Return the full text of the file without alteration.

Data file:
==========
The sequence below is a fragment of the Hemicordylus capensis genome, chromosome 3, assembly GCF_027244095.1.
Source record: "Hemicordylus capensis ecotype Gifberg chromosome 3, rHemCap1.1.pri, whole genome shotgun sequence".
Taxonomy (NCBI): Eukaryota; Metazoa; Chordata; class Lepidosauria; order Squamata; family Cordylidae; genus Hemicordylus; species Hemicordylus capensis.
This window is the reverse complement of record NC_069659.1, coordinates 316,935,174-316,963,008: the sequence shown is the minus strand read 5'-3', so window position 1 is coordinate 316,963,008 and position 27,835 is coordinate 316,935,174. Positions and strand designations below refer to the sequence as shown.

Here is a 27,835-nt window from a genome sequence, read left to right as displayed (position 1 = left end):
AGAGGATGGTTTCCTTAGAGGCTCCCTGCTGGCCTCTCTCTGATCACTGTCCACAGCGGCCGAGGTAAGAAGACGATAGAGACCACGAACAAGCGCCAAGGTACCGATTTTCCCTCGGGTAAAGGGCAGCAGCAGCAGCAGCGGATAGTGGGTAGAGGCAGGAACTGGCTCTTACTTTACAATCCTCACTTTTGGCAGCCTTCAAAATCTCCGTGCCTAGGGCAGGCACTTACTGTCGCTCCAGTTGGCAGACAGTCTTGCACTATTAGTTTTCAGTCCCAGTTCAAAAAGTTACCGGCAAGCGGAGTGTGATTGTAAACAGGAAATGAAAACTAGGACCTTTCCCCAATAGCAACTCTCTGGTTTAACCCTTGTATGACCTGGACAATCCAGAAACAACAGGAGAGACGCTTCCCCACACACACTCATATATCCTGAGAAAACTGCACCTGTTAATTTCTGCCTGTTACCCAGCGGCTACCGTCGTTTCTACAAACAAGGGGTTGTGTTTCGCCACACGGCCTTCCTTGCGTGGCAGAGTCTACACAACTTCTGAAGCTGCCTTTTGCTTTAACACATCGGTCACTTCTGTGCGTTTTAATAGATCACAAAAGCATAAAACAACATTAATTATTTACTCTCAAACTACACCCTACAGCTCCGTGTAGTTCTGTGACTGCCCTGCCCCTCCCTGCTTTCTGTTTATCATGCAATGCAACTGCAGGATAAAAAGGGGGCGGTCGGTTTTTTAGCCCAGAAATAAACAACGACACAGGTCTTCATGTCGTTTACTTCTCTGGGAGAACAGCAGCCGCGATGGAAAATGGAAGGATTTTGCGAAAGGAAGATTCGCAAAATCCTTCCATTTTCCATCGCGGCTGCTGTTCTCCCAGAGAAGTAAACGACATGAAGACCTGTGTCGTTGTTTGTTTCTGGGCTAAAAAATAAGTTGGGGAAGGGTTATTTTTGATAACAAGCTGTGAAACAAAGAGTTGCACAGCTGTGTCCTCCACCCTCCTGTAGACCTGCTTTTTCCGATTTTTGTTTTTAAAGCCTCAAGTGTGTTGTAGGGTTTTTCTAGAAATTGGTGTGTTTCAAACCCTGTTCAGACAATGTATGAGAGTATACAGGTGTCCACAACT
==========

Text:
The sequence below is a fragment of the Hemicordylus capensis genome, chromosome 3, assembly GCF_027244095.1.
Source record: "Hemicordylus capensis ecotype Gifberg chromosome 3, rHemCap1.1.pri, whole genome shotgun sequence".
Taxonomy (NCBI): Eukaryota; Metazoa; Chordata; class Lepidosauria; order Squamata; family Cordylidae; genus Hemicordylus; species Hemicordylus capensis.
This window is the reverse complement of record NC_069659.1, coordinates 316,935,174-316,963,008: the sequence shown is the minus strand read 5'-3', so window position 1 is coordinate 316,963,008 and position 27,835 is coordinate 316,935,174. Positions and strand designations below refer to the sequence as shown.

Here is a 27,835-nt window from a genome sequence, read left to right as displayed (position 1 = left end):
AGAGGATGGTTTCCTTAGAGGCTCCCTGCTGGCCTCTCTCTGATCACTGTCCACAGCGGCCGAGGTAAGAAGACGATAGAGACCACGAACAAGCGCCAAGGTACCGATTTTCCCTCGGGTAAAGGGCAGCAGCAGCAGCAGCGGATAGTGGGTAGAGGCAGGAACTGGCTCTTACTTTACAATCCTCACTTTTGGCAGCCTTCAAAATCTCCGTGCCTAGGGCAGGCACTTACTGTCGCTCCAGTTGGCAGACAGTCTTGCACTATTAGTTTTCAGTCCCAGTTCAAAAAGTTACCGGCAAGCGGAGTGTGATTGTAAACAGGAAATGAAAACTAGGACCTTTCCCCAATAGCAACTCTCTGGTTTAACCCTTGTATGACCTGGACAATCCAGAAACAACAGGAGAGACGCTTCCCCACACACACTCATATATCCTGAGAAAACTGCACCTGTTAATTTCTGCCTGTTACCCAGCGGCTACCGTCGTTTCTACAAACAAGGGGTTGTGTTTCGCCACACGGCCTTCCTTGCGTGGCAGAGTCTACACAACTTCTGAAGCTGCCTTTTGCTTTAACACATCGGTCACTTCTGTGCGTTTTAATAGATCACAAAAGCATAAAACAACATTAATTATTTACTCTCAAACTACACCCTACAGCTCCGTGTAGTTCTGTGACTGCCCTGCCCCTCCCTGCTTTCTGTTTATCATGCAATGCAACTGCAGGATAAAAAGGGGGCGGTCGGTTTTTTAGCCCAGAAATAAACAACGACACAGGTCTTCATGTCGTTTACTTCTCTGGGAGAACAGCAGCCGCGATGGAAAATGGAAGGATTTTGCGAAAGGAAGATTCGCAAAATCCTTCCATTTTCCATCGCGGCTGCTGTTCTCCCAGAGAAGTAAACGACATGAAGACCTGTGTCGTTGTTTGTTTCTGGGCTAAAAAATAAGTTGGGGAAGGGTTATTTTTGATAACAAGCTGTGAAACAAAGAGTTGCACAGCTGTGTCCTCCACCCTCCTGTAGACCTGCTTTTTCCGATTTTTGTTTTTAAAGCCTCAAGTGTGTTGTAGGGTTTTTCTAGAAATTGGTGTGTTTCAAACCCTGTTCAGACAATGTATGAGAGTATACAGGTGTCCACAACT